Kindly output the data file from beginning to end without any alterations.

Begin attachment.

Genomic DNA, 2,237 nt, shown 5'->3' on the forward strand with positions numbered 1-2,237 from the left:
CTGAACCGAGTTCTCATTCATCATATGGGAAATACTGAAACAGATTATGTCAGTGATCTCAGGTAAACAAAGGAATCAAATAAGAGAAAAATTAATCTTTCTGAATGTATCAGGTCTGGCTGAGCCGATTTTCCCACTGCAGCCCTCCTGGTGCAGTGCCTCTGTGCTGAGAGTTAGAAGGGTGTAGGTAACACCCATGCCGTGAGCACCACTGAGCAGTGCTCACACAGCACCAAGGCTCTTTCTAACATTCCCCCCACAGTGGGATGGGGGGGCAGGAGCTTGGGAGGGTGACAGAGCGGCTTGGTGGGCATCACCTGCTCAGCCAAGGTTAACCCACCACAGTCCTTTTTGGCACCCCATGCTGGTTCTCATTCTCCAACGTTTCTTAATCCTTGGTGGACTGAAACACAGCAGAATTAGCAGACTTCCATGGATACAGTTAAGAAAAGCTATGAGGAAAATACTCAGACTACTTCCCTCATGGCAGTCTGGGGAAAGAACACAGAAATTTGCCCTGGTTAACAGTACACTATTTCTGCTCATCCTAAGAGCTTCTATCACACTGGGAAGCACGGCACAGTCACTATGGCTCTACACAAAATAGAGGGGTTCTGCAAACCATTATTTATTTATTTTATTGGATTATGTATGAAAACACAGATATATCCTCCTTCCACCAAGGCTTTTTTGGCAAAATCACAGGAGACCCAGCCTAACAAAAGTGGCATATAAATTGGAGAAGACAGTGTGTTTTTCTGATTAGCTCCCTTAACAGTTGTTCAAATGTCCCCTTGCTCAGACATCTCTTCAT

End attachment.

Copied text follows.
Genomic DNA, 2,237 nt, shown 5'->3' on the forward strand with positions numbered 1-2,237 from the left:
CTGAACCGAGTTCTCATTCATCATATGGGAAATACTGAAACAGATTATGTCAGTGATCTCAGGTAAACAAAGGAATCAAATAAGAGAAAAATTAATCTTTCTGAATGTATCAGGTCTGGCTGAGCCGATTTTCCCACTGCAGCCCTCCTGGTGCAGTGCCTCTGTGCTGAGAGTTAGAAGGGTGTAGGTAACACCCATGCCGTGAGCACCACTGAGCAGTGCTCACACAGCACCAAGGCTCTTTCTAACATTCCCCCCACAGTGGGATGGGGGGGCAGGAGCTTGGGAGGGTGACAGAGCGGCTTGGTGGGCATCACCTGCTCAGCCAAGGTTAACCCACCACAGTCCTTTTTGGCACCCCATGCTGGTTCTCATTCTCCAACGTTTCTTAATCCTTGGTGGACTGAAACACAGCAGAATTAGCAGACTTCCATGGATACAGTTAAGAAAAGCTATGAGGAAAATACTCAGACTACTTCCCTCATGGCAGTCTGGGGAAAGAACACAGAAATTTGCCCTGGTTAACAGTACACTATTTCTGCTCATCCTAAGAGCTTCTATCACACTGGGAAGCACGGCACAGTCACTATGGCTCTACACAAAATAGAGGGGTTCTGCAAACCATTATTTATTTATTTTATTGGATTATGTATGAAAACACAGATATATCCTCCTTCCACCAAGGCTTTTTTGGCAAAATCACAGGAGACCCAGCCTAACAAAAGTGGCATATAAATTGGAGAAGACAGTGTGTTTTTCTGATTAGCTCCCTTAACAGTTGTTCAAATGTCCCCTTGCTCAGACATCTCTTCAT